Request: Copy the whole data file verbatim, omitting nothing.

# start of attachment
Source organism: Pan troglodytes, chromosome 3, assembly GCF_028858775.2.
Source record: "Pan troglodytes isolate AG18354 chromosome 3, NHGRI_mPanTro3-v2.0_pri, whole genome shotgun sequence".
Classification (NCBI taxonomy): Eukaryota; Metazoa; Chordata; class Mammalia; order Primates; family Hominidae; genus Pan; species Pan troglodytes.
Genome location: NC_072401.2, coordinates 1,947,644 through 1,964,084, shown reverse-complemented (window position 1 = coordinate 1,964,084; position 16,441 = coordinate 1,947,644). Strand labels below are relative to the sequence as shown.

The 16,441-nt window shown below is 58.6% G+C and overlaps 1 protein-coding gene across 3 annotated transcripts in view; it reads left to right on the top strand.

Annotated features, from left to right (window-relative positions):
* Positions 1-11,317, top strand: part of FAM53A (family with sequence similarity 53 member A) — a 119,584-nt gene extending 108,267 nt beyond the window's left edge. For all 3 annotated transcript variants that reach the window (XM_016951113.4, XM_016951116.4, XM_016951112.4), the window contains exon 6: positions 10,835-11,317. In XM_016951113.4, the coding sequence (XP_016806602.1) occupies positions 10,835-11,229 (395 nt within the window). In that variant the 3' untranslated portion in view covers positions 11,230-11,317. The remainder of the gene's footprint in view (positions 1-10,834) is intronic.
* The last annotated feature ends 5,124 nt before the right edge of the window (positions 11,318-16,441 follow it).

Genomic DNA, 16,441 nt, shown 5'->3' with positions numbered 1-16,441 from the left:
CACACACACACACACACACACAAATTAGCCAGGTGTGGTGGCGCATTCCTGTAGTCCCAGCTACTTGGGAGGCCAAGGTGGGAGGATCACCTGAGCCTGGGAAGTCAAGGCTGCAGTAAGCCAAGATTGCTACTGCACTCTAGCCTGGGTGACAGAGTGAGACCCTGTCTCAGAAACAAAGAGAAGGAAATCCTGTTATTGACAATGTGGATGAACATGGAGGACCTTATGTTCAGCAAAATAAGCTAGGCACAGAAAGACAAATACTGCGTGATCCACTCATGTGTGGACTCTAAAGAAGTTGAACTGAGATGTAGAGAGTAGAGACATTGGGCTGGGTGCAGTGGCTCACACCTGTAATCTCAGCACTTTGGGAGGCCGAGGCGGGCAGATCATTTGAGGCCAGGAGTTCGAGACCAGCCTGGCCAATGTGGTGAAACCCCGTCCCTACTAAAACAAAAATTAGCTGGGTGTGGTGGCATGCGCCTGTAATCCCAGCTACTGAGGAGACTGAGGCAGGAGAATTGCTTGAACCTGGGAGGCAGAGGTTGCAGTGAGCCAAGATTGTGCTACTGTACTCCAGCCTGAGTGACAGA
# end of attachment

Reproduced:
Source organism: Pan troglodytes, chromosome 3, assembly GCF_028858775.2.
Source record: "Pan troglodytes isolate AG18354 chromosome 3, NHGRI_mPanTro3-v2.0_pri, whole genome shotgun sequence".
Classification (NCBI taxonomy): Eukaryota; Metazoa; Chordata; class Mammalia; order Primates; family Hominidae; genus Pan; species Pan troglodytes.
Genome location: NC_072401.2, coordinates 1,947,644 through 1,964,084, shown reverse-complemented (window position 1 = coordinate 1,964,084; position 16,441 = coordinate 1,947,644). Strand labels below are relative to the sequence as shown.

The 16,441-nt window shown below is 58.6% G+C and overlaps 1 protein-coding gene across 3 annotated transcripts in view; it reads left to right on the top strand.

Annotated features, from left to right (window-relative positions):
* Positions 1-11,317, top strand: part of FAM53A (family with sequence similarity 53 member A) — a 119,584-nt gene extending 108,267 nt beyond the window's left edge. For all 3 annotated transcript variants that reach the window (XM_016951113.4, XM_016951116.4, XM_016951112.4), the window contains exon 6: positions 10,835-11,317. In XM_016951113.4, the coding sequence (XP_016806602.1) occupies positions 10,835-11,229 (395 nt within the window). In that variant the 3' untranslated portion in view covers positions 11,230-11,317. The remainder of the gene's footprint in view (positions 1-10,834) is intronic.
* The last annotated feature ends 5,124 nt before the right edge of the window (positions 11,318-16,441 follow it).

Genomic DNA, 16,441 nt, shown 5'->3' with positions numbered 1-16,441 from the left:
CACACACACACACACACACACAAATTAGCCAGGTGTGGTGGCGCATTCCTGTAGTCCCAGCTACTTGGGAGGCCAAGGTGGGAGGATCACCTGAGCCTGGGAAGTCAAGGCTGCAGTAAGCCAAGATTGCTACTGCACTCTAGCCTGGGTGACAGAGTGAGACCCTGTCTCAGAAACAAAGAGAAGGAAATCCTGTTATTGACAATGTGGATGAACATGGAGGACCTTATGTTCAGCAAAATAAGCTAGGCACAGAAAGACAAATACTGCGTGATCCACTCATGTGTGGACTCTAAAGAAGTTGAACTGAGATGTAGAGAGTAGAGACATTGGGCTGGGTGCAGTGGCTCACACCTGTAATCTCAGCACTTTGGGAGGCCGAGGCGGGCAGATCATTTGAGGCCAGGAGTTCGAGACCAGCCTGGCCAATGTGGTGAAACCCCGTCCCTACTAAAACAAAAATTAGCTGGGTGTGGTGGCATGCGCCTGTAATCCCAGCTACTGAGGAGACTGAGGCAGGAGAATTGCTTGAACCTGGGAGGCAGAGGTTGCAGTGAGCCAAGATTGTGCTACTGTACTCCAGCCTGAGTGACAGA